– Not surprisingly, real estate is lagging equities in the market recovery. This is reflected in the performance of Quay which was also negatively affected in the quarter by its 7.5% exposure to Hong Kong. In May, the CCP announced new national security laws for Hong Kong, sparking fears of another round of protests, further depressing an already depressed economy.
– Bond markets were mixed over the quarter. Australia’s largest stimulus package and early gains on containing the virus resulted in a better than expected economic data. This left bond yields higher and the yield curve steeper. Australian 10 year yields rose 11 basis points to 0.87%. Economic data was similarly met with a positive surprise elsewhere helping to steepen yield curves but in the US for example, setbacks in the containment of the virus left yields at the short-end lower. US 10-year yields finished the quarter at 0.66%.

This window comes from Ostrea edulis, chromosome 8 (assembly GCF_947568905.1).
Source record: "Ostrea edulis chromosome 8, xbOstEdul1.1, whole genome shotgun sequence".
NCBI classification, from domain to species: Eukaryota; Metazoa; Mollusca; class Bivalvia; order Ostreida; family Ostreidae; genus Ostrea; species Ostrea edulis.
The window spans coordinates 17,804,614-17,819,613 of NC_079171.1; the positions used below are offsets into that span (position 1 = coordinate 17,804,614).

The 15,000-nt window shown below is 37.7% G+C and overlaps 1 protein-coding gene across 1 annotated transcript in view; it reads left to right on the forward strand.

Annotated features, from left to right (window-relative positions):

– Funds with a high allocation to credit outperformed government bond funds as credit spreads that had performed poorly in the March quarter recovered somewhat in the June quarter. Bentham with its large allocation to bank loans was a standout in this regard.
– The allocation to investment grade credit was the largest contributor to performance for Macquarie in the quarter. Investment grade credit spreads widened significantly in Q1 only the rally back in somewhat in Q2 on the back of the substantial efforts by central banks around the world to ease funding pressures.